I often hear about “soundproofing” materials that failed to deliver the expected results. One of the major reasons for this is the widespread incorrect use of the term “Soundproof”. Although the term seems to be self-explanatory, there is a great deal of confusion between the terms sound quality and soundproofing. Let’s have a look¹:
So, whether used as an adjective or verb, a soundproof(ed) space is one that simply keeps-in (and blocks-out) unwanted sound.
It is not unusual for disappointment to result when someone installs some “soundproof foam”, “soundproof blankets”, or “soundproofing panels” (ask any search engine for examples), only to discover that while sound quality inside the space has changed, sound escaping or entering has not. It is not soundproof. What went wrong?
It turns out that many “soundproofing” products provide no sound blocking properties. Describing these products as ‘soundproof’ is a misnomer. Foam, fiberglass, and other fibrous materials by themselves are sound absorbers, not barriers. Absorbers are very useful for improving sound quality in a room that is too “loud” or “live”. They reduce reverberation, echoes, and overall noise levels by absorbing sound that would otherwise be reflected back into a room and reinforced by hard surfaces. Unfortunately, they cannot by themselves soundproof (as correctly defined above) your space.
Here are two quick-and-dirty tests for determining if a material actually has soundproofing potential:
The Chat Test: Find a relatively quiet location outdoors where there are no buildings or reflective surfaces nearby. Hold a sizeable sample of the material between you and a friend. Have a conversation. While some sound will still travel around the material, and some will travel directly through, a decent barrier material such as SilentCurtain or SilentWrap should significantly impair conversation. The larger the sample, the more accurate this test will be.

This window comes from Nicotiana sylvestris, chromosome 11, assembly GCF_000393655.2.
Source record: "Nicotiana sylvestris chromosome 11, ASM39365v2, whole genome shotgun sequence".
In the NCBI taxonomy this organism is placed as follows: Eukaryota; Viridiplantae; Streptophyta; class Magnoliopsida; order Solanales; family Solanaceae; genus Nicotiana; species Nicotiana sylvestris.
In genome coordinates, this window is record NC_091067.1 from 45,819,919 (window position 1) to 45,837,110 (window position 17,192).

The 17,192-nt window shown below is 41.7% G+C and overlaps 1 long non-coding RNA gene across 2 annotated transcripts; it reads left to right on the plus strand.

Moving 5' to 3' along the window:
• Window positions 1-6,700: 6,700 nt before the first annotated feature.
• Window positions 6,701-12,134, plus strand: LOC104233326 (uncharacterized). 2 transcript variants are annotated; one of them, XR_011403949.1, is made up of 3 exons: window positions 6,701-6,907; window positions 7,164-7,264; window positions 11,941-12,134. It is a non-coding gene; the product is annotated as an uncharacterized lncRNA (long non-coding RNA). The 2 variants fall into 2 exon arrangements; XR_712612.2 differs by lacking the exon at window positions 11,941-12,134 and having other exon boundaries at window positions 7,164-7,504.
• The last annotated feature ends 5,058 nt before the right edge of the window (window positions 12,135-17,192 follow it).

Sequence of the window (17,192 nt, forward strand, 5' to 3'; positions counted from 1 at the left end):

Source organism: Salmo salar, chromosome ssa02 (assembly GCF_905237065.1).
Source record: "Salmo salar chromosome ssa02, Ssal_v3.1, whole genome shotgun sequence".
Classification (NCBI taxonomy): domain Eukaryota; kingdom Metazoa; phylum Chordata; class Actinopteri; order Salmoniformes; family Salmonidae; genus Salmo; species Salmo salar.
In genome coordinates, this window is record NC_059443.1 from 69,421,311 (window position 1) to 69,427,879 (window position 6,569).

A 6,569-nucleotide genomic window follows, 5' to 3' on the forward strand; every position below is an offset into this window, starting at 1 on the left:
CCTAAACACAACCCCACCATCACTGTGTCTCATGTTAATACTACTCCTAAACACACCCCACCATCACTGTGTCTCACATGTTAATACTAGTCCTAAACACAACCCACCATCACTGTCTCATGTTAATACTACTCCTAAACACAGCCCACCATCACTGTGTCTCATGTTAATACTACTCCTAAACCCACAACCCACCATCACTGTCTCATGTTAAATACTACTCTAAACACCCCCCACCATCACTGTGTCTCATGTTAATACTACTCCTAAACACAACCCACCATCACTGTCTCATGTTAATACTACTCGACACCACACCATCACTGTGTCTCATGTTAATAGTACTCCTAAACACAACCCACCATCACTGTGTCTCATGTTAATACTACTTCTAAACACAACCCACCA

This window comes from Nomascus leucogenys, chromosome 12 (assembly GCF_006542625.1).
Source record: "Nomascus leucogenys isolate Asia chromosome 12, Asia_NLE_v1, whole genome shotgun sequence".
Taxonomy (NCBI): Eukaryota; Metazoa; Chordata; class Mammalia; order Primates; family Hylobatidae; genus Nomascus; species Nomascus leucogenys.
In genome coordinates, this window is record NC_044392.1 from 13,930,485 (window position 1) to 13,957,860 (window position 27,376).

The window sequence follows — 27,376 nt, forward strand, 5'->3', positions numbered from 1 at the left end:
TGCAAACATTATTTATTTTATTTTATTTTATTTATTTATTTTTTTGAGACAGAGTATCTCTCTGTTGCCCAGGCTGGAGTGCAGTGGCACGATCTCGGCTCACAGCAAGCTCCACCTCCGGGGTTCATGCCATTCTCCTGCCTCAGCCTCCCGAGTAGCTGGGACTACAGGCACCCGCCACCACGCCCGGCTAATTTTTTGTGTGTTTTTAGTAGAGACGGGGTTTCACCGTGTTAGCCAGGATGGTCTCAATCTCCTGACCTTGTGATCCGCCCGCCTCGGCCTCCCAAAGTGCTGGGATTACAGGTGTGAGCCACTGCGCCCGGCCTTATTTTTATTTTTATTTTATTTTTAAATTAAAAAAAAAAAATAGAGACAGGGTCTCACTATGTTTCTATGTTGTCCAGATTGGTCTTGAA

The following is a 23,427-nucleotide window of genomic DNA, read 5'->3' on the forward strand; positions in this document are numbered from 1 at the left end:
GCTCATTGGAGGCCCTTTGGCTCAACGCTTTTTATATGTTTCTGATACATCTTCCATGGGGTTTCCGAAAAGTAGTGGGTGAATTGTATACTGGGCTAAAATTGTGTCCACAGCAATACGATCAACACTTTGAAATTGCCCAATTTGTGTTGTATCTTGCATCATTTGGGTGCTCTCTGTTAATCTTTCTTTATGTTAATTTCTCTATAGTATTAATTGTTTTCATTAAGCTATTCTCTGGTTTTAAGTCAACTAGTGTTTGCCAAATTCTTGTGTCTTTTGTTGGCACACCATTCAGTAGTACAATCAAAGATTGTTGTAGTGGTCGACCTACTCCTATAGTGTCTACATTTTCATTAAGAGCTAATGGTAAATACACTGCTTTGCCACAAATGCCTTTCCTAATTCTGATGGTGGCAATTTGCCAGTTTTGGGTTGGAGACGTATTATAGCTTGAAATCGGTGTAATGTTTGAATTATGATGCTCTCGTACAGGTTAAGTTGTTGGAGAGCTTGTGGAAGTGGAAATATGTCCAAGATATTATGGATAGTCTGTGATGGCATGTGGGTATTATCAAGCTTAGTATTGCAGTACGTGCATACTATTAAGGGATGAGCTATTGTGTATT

The Earblock Test: This one is a little trickier to do. Seal-off your ears with a sample of the material while listening to a constant noise source such as a fan. Alternately cover and uncover your ears. The degree to which the material does (or does not) block sound is an indicator of the results one may have with it for soundproofing space. Many are particularly surprised when trying this with popular acoustic foam tiles.
Of course, these ‘tests’ alone are not sufficient for making material decisions in your soundproofing project. Soundproofing done-right typically requires strategic use of barrier materials in conjunction with absorptive materials. Much of soundproofing is not intuitive, so please feel free to contact us anytime to discuss your project. Experienced advice can go a long way in avoiding costly mistakes.
¹Definitions per: Merriam-Webster dictionary, Webster student dictionary, and Collins unabridged English Dictionary